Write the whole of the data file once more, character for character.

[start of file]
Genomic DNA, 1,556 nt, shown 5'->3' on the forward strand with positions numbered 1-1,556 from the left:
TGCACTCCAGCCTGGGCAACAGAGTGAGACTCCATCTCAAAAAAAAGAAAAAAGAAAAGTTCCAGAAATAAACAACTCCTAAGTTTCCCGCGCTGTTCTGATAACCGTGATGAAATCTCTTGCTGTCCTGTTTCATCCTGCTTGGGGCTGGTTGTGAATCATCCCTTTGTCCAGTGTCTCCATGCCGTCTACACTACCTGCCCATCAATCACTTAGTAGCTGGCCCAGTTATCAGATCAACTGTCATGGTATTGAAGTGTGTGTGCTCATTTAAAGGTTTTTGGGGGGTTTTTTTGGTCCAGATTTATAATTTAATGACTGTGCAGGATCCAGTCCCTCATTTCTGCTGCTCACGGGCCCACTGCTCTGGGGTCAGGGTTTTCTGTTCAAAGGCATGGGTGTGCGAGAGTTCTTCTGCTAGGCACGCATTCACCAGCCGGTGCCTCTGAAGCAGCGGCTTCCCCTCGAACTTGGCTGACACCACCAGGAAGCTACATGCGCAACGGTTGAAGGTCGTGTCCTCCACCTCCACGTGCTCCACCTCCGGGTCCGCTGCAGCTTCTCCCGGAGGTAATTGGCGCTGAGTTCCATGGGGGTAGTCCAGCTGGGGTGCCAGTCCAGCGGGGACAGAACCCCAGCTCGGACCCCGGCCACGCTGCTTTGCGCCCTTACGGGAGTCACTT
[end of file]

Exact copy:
Genomic DNA, 1,556 nt, shown 5'->3' on the forward strand with positions numbered 1-1,556 from the left:
TGCACTCCAGCCTGGGCAACAGAGTGAGACTCCATCTCAAAAAAAAGAAAAAAGAAAAGTTCCAGAAATAAACAACTCCTAAGTTTCCCGCGCTGTTCTGATAACCGTGATGAAATCTCTTGCTGTCCTGTTTCATCCTGCTTGGGGCTGGTTGTGAATCATCCCTTTGTCCAGTGTCTCCATGCCGTCTACACTACCTGCCCATCAATCACTTAGTAGCTGGCCCAGTTATCAGATCAACTGTCATGGTATTGAAGTGTGTGTGCTCATTTAAAGGTTTTTGGGGGGTTTTTTTGGTCCAGATTTATAATTTAATGACTGTGCAGGATCCAGTCCCTCATTTCTGCTGCTCACGGGCCCACTGCTCTGGGGTCAGGGTTTTCTGTTCAAAGGCATGGGTGTGCGAGAGTTCTTCTGCTAGGCACGCATTCACCAGCCGGTGCCTCTGAAGCAGCGGCTTCCCCTCGAACTTGGCTGACACCACCAGGAAGCTACATGCGCAACGGTTGAAGGTCGTGTCCTCCACCTCCACGTGCTCCACCTCCGGGTCCGCTGCAGCTTCTCCCGGAGGTAATTGGCGCTGAGTTCCATGGGGGTAGTCCAGCTGGGGTGCCAGTCCAGCGGGGACAGAACCCCAGCTCGGACCCCGGCCACGCTGCTTTGCGCCCTTACGGGAGTCACTT